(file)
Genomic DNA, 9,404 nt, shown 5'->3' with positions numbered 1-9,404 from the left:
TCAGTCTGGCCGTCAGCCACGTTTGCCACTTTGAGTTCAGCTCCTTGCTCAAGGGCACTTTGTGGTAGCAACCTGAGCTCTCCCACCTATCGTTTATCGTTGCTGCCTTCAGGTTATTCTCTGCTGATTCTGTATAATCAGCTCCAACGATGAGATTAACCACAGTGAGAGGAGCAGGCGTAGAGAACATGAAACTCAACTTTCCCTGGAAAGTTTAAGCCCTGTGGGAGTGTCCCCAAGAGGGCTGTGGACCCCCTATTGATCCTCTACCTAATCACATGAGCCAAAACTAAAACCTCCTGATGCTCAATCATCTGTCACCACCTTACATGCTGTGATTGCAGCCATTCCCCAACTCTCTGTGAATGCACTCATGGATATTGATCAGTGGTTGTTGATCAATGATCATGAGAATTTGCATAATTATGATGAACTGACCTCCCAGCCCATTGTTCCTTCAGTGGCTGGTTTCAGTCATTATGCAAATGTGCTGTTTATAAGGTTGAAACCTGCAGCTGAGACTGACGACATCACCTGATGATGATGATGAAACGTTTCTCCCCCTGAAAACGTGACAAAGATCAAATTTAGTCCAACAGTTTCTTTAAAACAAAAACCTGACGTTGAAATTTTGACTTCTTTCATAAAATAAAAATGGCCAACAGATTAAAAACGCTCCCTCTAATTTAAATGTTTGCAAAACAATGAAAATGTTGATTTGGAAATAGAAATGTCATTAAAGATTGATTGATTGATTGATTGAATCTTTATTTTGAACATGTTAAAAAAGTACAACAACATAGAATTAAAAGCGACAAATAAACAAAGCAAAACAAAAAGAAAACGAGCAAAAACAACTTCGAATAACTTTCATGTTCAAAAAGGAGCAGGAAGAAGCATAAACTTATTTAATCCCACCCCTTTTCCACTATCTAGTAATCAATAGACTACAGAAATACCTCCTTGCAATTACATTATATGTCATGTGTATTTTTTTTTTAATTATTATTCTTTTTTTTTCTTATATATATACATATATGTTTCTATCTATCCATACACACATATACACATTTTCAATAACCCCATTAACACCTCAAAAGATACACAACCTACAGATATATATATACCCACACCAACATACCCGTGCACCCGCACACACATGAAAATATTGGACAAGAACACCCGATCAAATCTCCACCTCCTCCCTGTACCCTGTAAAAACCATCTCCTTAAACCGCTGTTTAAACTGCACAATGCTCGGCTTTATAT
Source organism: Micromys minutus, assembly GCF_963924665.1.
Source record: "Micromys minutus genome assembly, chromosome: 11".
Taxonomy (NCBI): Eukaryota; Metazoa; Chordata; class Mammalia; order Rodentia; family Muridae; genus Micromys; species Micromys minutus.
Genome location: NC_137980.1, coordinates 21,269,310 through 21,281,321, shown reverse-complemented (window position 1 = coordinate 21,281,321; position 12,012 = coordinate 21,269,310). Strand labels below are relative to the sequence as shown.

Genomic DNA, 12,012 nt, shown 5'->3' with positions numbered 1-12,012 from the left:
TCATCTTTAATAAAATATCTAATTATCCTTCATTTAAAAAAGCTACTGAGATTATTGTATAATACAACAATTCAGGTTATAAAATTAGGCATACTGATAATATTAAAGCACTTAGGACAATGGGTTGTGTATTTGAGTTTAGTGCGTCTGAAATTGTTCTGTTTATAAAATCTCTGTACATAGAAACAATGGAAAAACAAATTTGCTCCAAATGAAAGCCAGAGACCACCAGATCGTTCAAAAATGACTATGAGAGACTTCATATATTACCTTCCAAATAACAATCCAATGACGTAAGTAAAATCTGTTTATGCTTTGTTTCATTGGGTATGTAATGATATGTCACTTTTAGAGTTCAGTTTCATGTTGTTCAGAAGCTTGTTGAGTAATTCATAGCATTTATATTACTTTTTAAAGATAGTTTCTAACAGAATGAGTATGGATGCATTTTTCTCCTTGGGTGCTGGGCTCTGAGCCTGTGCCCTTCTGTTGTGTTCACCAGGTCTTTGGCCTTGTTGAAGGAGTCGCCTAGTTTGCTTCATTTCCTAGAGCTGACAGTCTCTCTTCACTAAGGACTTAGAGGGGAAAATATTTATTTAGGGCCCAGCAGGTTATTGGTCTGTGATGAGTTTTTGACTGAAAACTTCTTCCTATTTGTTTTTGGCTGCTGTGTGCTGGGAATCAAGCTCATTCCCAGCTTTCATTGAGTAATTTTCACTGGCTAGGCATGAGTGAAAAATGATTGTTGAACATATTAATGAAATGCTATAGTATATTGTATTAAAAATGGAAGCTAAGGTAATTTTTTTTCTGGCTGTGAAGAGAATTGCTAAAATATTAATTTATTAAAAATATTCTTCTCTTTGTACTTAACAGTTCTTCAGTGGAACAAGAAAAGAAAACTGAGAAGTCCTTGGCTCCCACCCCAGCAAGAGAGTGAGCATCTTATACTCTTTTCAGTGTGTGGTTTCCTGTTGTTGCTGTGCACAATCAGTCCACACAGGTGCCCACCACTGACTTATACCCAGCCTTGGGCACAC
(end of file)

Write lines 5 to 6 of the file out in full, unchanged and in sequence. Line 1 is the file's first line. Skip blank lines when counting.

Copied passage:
Taxonomy (NCBI): Eukaryota; Metazoa; Chordata; class Mammalia; order Rodentia; family Muridae; genus Micromys; species Micromys minutus.
Genome location: NC_137980.1, coordinates 21,269,310 through 21,281,321, shown reverse-complemented (window position 1 = coordinate 21,281,321; position 12,012 = coordinate 21,269,310). Strand labels below are relative to the sequence as shown.